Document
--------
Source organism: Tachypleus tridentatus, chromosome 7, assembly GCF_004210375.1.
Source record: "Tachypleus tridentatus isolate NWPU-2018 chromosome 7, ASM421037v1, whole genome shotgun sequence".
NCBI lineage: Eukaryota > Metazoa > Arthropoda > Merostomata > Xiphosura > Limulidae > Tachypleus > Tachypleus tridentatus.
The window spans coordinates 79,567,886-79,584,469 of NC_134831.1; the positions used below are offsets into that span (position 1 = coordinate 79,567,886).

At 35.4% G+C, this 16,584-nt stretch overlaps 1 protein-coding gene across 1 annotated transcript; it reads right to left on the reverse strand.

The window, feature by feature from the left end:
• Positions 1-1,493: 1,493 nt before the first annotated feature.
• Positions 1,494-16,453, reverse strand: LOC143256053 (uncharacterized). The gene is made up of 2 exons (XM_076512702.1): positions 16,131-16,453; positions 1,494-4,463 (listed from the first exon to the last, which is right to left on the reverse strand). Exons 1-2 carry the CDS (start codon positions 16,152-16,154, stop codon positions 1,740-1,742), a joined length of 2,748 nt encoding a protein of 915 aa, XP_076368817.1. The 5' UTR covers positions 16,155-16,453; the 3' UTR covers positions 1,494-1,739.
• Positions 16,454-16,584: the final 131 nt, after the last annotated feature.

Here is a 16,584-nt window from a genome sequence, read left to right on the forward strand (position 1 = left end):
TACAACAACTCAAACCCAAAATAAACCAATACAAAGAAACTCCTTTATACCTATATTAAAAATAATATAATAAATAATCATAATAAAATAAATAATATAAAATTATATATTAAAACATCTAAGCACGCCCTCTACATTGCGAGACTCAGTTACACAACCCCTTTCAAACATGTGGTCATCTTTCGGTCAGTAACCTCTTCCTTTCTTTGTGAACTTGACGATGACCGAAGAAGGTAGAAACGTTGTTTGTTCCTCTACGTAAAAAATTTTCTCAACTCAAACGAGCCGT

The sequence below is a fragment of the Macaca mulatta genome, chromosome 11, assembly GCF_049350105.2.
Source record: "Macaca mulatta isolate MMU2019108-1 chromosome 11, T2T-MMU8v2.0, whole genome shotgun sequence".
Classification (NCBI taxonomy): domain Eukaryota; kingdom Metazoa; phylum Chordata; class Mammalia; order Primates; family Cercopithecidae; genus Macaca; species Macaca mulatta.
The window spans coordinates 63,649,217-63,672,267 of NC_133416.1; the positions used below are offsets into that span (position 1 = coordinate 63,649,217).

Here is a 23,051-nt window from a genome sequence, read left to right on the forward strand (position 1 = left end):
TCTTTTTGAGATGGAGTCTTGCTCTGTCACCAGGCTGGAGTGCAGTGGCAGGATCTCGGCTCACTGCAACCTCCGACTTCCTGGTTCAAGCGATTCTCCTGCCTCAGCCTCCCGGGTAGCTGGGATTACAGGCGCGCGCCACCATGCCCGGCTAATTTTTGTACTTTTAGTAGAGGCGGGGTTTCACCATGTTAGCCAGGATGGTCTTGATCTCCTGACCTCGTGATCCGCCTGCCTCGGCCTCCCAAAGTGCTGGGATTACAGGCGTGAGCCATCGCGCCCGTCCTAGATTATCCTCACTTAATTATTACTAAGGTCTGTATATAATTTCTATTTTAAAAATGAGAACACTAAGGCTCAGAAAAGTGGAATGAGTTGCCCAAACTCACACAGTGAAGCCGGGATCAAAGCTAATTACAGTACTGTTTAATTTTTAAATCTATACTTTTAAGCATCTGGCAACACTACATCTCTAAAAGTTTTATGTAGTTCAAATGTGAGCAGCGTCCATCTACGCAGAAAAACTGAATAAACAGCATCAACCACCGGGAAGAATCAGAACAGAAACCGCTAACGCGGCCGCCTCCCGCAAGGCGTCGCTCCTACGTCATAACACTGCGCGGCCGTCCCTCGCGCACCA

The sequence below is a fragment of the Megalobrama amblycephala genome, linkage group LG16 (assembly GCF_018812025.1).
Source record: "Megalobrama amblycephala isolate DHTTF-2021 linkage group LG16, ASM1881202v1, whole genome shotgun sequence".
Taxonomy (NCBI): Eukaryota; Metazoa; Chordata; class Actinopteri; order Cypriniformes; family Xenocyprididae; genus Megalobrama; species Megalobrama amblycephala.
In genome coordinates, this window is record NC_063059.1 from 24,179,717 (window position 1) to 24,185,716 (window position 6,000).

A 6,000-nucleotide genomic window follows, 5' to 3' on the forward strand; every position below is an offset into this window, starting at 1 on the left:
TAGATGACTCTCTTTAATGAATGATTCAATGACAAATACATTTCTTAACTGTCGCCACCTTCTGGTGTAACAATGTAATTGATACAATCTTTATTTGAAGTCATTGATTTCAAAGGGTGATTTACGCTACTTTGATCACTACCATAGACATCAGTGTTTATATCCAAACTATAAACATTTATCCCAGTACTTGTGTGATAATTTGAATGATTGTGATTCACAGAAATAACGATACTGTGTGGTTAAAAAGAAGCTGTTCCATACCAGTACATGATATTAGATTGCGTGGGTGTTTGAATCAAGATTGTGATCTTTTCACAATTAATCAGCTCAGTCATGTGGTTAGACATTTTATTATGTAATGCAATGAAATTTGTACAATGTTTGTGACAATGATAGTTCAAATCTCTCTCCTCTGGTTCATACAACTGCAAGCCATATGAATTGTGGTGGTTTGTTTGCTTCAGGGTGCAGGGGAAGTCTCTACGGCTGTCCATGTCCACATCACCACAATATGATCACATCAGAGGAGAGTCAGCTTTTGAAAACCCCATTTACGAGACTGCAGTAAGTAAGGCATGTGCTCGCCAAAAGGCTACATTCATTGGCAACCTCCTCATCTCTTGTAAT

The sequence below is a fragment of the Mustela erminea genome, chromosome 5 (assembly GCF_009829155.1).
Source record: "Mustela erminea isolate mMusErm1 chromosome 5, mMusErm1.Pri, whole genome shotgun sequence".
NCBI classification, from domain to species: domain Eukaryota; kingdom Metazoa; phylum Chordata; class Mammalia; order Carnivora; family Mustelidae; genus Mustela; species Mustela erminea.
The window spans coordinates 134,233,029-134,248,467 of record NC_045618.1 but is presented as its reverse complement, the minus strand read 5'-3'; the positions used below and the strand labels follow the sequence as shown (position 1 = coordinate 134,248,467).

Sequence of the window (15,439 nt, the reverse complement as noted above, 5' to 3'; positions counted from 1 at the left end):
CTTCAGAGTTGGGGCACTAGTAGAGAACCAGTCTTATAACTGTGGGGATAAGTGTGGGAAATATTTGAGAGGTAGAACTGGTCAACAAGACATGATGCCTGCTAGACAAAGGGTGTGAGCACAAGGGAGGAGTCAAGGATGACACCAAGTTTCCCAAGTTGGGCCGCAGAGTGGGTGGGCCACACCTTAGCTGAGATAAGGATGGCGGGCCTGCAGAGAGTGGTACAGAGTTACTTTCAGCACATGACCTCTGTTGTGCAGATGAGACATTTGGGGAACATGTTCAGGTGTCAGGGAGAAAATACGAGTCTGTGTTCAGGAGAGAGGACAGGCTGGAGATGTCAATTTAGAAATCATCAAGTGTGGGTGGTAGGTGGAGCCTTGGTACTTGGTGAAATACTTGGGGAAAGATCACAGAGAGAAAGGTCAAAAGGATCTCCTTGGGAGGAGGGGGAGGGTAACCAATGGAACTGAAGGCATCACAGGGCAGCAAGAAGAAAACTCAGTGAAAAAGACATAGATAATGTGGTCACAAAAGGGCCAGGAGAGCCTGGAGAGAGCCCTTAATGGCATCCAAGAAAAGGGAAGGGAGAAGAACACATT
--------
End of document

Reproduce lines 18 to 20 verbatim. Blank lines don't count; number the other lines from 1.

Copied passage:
The sequence below is a fragment of the Megalobrama amblycephala genome, linkage group LG16 (assembly GCF_018812025.1).
Source record: "Megalobrama amblycephala isolate DHTTF-2021 linkage group LG16, ASM1881202v1, whole genome shotgun sequence".
Taxonomy (NCBI): Eukaryota; Metazoa; Chordata; class Actinopteri; order Cypriniformes; family Xenocyprididae; genus Megalobrama; species Megalobrama amblycephala.